to replace the ROM, don't worryÄÄall NetRunners get a small income
daily from various off jobs, and you'll eventually have enough to
replace it.
Perhaps one of the most annoying ICE, as this one will just crash your
deck and make you drop out of the system.
A variation of Crasher ICE, this will steal all of your money then Crash
your deck.
Hit & Run
This is just like the Raider ICE, except after it crashes you out of the
system, it will move to a different node in the system.
This ICE will attack your Deck's electronics, in an attempt to stop
your heart. If your Body is damaged below 0, you will be effectively
Flatlined, and have to return the next day.
This ICE will send high amounts of voltage through the phone lines in
an attempt to fry your brain. If your Int falls below 0, you will be
killed, and have to return the next day.
There are rumors of AI's (Artificial Intelligences) being in some of the
higher level systems, but nobody seems to have first hand knowledge. It
could be just stories, or that nobody has survived.

Different systems have different levels of security. When decking you will
see these levels as blue, green, yellow, red, or black. The higher the level,
the faster the systems, the deadlier the ICE, but... the higher the rewards.
Fighting a particular ICE in a lower level system will be easier than
fighting the same type ICE in a higher level system. So beware.

There are different types of nodes that you may encounter within a
system. They are...
System Access Node. The entrance and exit between the Net and the
Central Processing Unit. Here, all the SubProcessors are organized
and the entire system is co-ordinated. You can hook an Analyze
program into this node to find out, vaguely, what's in the system.
Sub Processing Unit. Smaller, less powerful processors designed to
carry out specific tasks and assist ICE in the defense of the system.
Data Node. Here, money and data are accumulated and stored safely out
of the reach of incorrigible criminals. (Heh) You will rarely, if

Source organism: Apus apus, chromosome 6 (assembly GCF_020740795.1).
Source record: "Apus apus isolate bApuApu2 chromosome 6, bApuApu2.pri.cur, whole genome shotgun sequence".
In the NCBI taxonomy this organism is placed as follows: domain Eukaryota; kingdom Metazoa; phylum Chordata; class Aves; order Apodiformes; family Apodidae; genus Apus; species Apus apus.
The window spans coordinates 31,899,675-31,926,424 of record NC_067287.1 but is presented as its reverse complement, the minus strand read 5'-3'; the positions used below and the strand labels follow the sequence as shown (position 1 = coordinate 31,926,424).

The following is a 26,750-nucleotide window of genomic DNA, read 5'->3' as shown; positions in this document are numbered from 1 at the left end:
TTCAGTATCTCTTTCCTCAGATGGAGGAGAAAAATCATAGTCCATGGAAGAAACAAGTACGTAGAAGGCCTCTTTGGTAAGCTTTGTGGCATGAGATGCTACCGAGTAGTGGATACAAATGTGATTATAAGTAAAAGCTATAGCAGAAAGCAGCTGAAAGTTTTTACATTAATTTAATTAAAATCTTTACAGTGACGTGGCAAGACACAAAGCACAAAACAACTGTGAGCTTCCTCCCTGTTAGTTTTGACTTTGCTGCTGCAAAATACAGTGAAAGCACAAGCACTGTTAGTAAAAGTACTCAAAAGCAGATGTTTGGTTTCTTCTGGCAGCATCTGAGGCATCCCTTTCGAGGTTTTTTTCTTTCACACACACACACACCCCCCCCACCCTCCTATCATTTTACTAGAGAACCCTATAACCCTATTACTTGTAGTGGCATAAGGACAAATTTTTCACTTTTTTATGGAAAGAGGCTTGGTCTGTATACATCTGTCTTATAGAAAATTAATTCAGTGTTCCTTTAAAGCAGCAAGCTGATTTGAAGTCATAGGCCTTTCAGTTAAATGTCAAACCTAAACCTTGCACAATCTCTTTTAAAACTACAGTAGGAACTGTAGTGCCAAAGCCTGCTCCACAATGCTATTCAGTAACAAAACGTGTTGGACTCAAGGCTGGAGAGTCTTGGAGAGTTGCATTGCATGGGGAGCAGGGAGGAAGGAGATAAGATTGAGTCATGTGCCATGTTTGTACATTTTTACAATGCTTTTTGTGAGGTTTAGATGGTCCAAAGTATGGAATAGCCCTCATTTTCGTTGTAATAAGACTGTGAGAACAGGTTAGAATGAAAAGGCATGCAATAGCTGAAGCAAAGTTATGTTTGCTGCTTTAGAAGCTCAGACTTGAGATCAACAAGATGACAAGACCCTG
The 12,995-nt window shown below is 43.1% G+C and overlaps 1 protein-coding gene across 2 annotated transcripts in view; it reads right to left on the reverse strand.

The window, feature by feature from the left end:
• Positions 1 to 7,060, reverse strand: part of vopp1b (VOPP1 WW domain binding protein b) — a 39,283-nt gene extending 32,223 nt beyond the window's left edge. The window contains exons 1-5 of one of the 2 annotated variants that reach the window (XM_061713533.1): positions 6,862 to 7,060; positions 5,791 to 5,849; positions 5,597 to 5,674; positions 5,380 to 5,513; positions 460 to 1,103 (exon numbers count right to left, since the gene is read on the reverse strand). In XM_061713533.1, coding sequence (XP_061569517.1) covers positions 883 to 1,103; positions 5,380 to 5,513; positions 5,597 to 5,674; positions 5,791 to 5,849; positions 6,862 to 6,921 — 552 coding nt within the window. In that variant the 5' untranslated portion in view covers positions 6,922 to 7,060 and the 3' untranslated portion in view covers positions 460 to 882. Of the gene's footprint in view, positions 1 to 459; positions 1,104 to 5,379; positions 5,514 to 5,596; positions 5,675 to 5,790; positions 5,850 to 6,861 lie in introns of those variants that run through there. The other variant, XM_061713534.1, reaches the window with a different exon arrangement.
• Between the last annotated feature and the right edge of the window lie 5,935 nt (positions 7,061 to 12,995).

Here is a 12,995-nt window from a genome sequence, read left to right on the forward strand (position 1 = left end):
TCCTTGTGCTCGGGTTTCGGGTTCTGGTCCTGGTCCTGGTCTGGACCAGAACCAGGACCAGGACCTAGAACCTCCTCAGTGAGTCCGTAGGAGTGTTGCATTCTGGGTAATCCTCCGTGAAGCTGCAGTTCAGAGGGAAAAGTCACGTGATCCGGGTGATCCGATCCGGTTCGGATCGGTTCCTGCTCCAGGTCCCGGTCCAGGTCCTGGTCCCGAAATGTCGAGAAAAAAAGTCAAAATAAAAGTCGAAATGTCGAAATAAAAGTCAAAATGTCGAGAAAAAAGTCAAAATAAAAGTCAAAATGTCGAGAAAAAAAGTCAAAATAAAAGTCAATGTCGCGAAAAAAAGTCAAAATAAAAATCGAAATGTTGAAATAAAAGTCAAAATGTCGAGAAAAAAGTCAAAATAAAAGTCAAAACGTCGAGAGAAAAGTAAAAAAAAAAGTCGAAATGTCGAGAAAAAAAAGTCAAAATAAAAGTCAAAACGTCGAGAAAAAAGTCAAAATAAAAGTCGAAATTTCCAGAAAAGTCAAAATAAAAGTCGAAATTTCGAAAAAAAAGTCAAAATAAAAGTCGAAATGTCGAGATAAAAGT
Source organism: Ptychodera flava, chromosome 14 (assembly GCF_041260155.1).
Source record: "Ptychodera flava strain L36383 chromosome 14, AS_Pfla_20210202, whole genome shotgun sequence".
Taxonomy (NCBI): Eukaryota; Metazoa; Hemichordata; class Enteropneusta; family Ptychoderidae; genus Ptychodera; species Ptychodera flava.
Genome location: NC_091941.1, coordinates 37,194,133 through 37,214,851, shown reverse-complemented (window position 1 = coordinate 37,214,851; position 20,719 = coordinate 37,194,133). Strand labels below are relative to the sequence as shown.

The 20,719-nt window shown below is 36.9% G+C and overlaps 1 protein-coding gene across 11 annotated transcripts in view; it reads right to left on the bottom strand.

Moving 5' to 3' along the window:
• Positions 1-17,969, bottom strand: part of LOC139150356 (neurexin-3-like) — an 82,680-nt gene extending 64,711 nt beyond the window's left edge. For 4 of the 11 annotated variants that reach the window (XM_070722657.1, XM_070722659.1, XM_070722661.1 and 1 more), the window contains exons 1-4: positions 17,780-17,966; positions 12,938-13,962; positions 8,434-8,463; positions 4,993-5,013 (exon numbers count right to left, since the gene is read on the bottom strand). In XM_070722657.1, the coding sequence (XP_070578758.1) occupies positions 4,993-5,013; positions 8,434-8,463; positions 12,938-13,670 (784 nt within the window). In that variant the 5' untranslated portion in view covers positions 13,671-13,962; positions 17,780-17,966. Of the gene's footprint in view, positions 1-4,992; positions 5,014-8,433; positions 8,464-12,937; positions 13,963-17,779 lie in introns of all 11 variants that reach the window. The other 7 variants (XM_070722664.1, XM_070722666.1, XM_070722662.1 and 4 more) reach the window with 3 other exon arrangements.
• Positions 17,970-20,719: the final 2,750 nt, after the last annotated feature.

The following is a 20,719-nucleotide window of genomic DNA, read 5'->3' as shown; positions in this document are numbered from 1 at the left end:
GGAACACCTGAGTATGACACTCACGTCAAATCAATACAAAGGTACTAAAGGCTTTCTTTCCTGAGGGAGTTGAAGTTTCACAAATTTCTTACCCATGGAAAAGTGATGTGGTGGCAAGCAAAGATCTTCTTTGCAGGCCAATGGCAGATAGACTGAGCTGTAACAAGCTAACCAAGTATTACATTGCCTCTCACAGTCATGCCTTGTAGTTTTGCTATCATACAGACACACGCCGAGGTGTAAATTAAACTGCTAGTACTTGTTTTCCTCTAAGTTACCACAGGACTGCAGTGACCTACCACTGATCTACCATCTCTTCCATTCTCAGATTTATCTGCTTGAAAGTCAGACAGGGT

ever, find a Data node with money that is not guarded by an ICE, so
Input Output Port. Monitors, Keyboards, Modems, RS-232 ports, and any
other variations on the basic theme of Input/Output. There is
currently no way to access these ports... yet.
Data Line Junction. A section of the system where optical cables by
the thousands convey the endeless stream of data which is life to
Deckers. Unforunately, the current line of Cyberdecks available to
Deckers is insufficiently powerful to access these lines...
Slave Node. A completely independent SubProcessor linked to the
mother system for a specific purpose.

Decking is actually going into the system. Not physically into the system,
but it will seem like you are. You are in reality sending your programs into
the other computer and trying to get it to run them, while it is sending
programs to your deck, trying to get it to run it's programs (ICE).
First, you jack into your deck. (WITH YOUR NUMLOCK ON) Use you keypad to
move through the net. Systems are displayed as small to large boxes. To
enter a system, just move into one of these boxes.
Also, as you move around the net, you may see 'ghosts' (grey figures).

These mark where another netrunner has left the net at, and when you leave
the net, you will leave a 'ghost' too.
You enter a system through the SAN (System Access Node). Next move through
the system looking for data nodes (that is where the money is at). You will
only be able to see what is in your node, and what type of nodes are adjacent
to the node you're in.
If there is an ICE in the node you are in, and it sees you, it will attempt
to attack you (or sound alarm or whatever). You may or may not get to attack
it first. You cannot leave this node until you have destroyed the ICE, except
by jacking out (pulling the plug), which will kick you out of the whole Net
until you jack back in, and effectively remove you from the system.
Once you've made it to a data node (there can be more than one), execute
your transfer program, and you are richer. You can lose money going into a
system if it does more damage to you and your deck, than what you manage to
steal. Pick your systems wisely.

Burning Chrome by William Gibson
Neuromancer by William Gibson
Count Zero by William Gibson
Mona Lisa Overdrive by William Gibson
Dreams of Flesh and Sand by W.T. Quick
Dreams of Gods and Men by W.T. Quick
Singularities by W.T. Quick
Hardwired by Walter Jon Williams
Voice Of The Whirlwind by Walter Jon Williams
The Company Man by Joe Clifford Faust
Vickers by Mick Farren
The Feelies by Mick Farren
The Running Man by Richard Bachman
(Stephen King)

Other good sources are various 'CyberPunk' role-playing games
on the market:

ShadowRun by FASA
Virtual Realities by FASA
CyberPunk 2020 by R. Talsorian Games
CyberSpace by ICE
GURPS CyberPunk by Steve Jackson Games

And for a good look at what a 'CyberPunk' world looks like,
rent the movie Blade Runner!

Finally, it works well to listen to speed metal while playing
this game (IE Yngwie Malmsteen, Megadeath, or Metallica).


  3 Responses to “Category : BBS Programs+Doors
Archive   : NETRN102.ZIP
Filename : NETRUN.TXT

  1. Very nice! Thank you for this wonderful archive. I wonder why I found it only now. Long live the BBS file archives!

  2. This is so awesome! 😀 I’d be cool if you could download an entire archive of this at once, though.

  3. But one thing that puzzles me is the “mtswslnkmcjklsdlsbdmMICROSOFT” string. There is an article about it here. It is definitely worth a read: